In fact, since you asked, according to one source, (a Wikipedia site is the best I can do – they refer you to Science “The world's leading scientific journal” of 19 May 2000:Vol. 288 no. 5469 pp. 1158DOI:10.1126/science.288.5469.1158)  "The Nakh–Dagestanian languages are the closest thing we have to a direct continuation of the cultural and linguistic community that gave rise to Western civilization."  Google “Chechen Language” and you find “Chechen (Noxc̈iyn mott) is ... together with Ingush and Bats, a member of the Nakh branch of the Northeast Caucasian language family.   Dagestan is where the Tsernaevs call home today.  Even with blonde roots to the base of your skull, you couldn't get more Caucasian.

OK, enough of that.  All this splashing around in Russian waters has made me yearn for a bit of Dmitri’s voice.  It has been a while.

Some of you may remember that two years ago, I blogged about one of my greatest pleasure-giving obsessions – a Schwarzenegger tank of a guy with a drop-dead handsome face and an elegant white mane of hair to die for (excuse the double death metaphor, but one does get carried away…), the Russian opera singer Dmitri Hvorostovsky.

Comparisons are cruel, and I’m a cad for putting anybody up against Dmitri, but I was rummaging around Russian music sites and thinking to myself how really bad some singers can get, when I came across some YouTubes of Alexander Gradsky and realized I had yet to plumb the depths.

Gradsky was apparently pretty good in his youth, but there’s this one song that is so bad you wonder how they had the courage to post it.  Gradsky singing one of those big orchestra sentimental nostalgic tunes the Russians love so much.  This one is “Zhil byl ya” (I once was…)  The title says it all.  

Awful awful orchestra, awful awful singing.

I remember Gradsky from the days I learned another one of those sentimental numbers, “Kak molody my byli” (How young we were).  He’s not quite so wretched singing that one:

But why, I ask myself, am I wasting my time on Gradsky when I want to get to Dmitri?   You have to think of that wonderful adventure you get at the Imperial Palace in Kyoto, where they take you in through some strange circuitous route through the dull woods before they let you see the splendor of the imperial gardens.  The Japanese of eons past knew a lot about the pleasure of delayed gratification.  That delay imposed by the Japanese Imperial Household Agency came to mind when I forced myself to listen to Gradsky being wretched all the way to the end before leaping ahead to listen to Dmitri do it.  Like watching a musical caterpillar turn into a butterfly before your eyes.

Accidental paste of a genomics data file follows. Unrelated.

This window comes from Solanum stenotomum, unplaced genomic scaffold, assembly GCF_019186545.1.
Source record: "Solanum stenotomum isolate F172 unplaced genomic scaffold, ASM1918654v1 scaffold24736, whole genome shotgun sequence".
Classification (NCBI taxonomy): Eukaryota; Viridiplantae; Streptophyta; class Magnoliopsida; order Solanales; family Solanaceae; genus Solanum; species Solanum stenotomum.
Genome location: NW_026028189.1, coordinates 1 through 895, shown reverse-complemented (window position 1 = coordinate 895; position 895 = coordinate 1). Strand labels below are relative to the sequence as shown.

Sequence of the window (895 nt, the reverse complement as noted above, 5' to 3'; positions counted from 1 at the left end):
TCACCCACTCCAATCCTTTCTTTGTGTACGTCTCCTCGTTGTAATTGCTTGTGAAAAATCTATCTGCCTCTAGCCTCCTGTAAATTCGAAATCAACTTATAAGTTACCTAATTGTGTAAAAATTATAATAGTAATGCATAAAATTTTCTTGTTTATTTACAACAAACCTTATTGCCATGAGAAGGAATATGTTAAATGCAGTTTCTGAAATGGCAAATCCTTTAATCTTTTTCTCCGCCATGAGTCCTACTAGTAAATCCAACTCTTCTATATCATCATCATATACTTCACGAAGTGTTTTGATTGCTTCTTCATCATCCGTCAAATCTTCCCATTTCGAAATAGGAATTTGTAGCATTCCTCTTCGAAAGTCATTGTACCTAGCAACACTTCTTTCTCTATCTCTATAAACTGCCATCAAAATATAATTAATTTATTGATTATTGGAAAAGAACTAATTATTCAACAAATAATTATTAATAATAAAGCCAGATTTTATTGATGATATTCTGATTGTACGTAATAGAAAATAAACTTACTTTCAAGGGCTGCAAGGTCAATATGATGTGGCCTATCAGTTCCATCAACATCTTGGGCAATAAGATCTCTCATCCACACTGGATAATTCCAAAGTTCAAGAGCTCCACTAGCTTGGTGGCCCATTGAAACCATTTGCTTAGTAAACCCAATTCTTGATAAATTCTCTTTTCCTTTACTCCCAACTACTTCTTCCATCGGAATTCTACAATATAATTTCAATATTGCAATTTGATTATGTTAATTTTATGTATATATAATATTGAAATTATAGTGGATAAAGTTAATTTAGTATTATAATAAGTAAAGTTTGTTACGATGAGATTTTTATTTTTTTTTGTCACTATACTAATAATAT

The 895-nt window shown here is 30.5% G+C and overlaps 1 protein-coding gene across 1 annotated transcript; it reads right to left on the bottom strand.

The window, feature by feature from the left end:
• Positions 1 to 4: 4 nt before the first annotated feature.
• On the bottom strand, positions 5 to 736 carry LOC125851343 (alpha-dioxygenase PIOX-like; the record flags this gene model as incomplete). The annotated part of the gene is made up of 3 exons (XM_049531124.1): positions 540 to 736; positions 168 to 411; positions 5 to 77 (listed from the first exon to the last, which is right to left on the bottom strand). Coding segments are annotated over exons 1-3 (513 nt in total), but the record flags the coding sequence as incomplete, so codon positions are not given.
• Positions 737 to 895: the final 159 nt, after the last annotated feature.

Man, can that guy hit home!   Look at the ladies in the audience wiping their eyes.  The men, too.

What a rich and wonderful place is Russia.   A place on the planet which is a whole lot more than Moscow and St. Petersburg.  The Cossacks, for example, of Southern Russia and Ukraine.  A race of people, sort of like the Hessians, who made a name in history for themselves as policemen.  Or, if you’re up on Jewish history, as terrorists for the tsarist state. 

The word Cossacks sounds linguistically too close to the word for their neighbors, the Kazaks for them not to have a common origin, I thought, so I poked around there for awhile until I got lost in the vast territory of Central Asian history.  The latter is of Turkish origin, the former of Slavic, but somewhere there’s a big daddy that they can both point to.    “Cossack” is a Cuman word.  What we call Central Asia was once called the Cuman-Kipchak Federation.  It means “yellow” because they apparently were all pretty much, kind of, you know, blond people.  Which is weird, because they came originally, in the 11th Century, from China.  And in case you had any doubts as to their ethnic origin, consider this – the Lord’s Prayer in Cuman and in Turkish: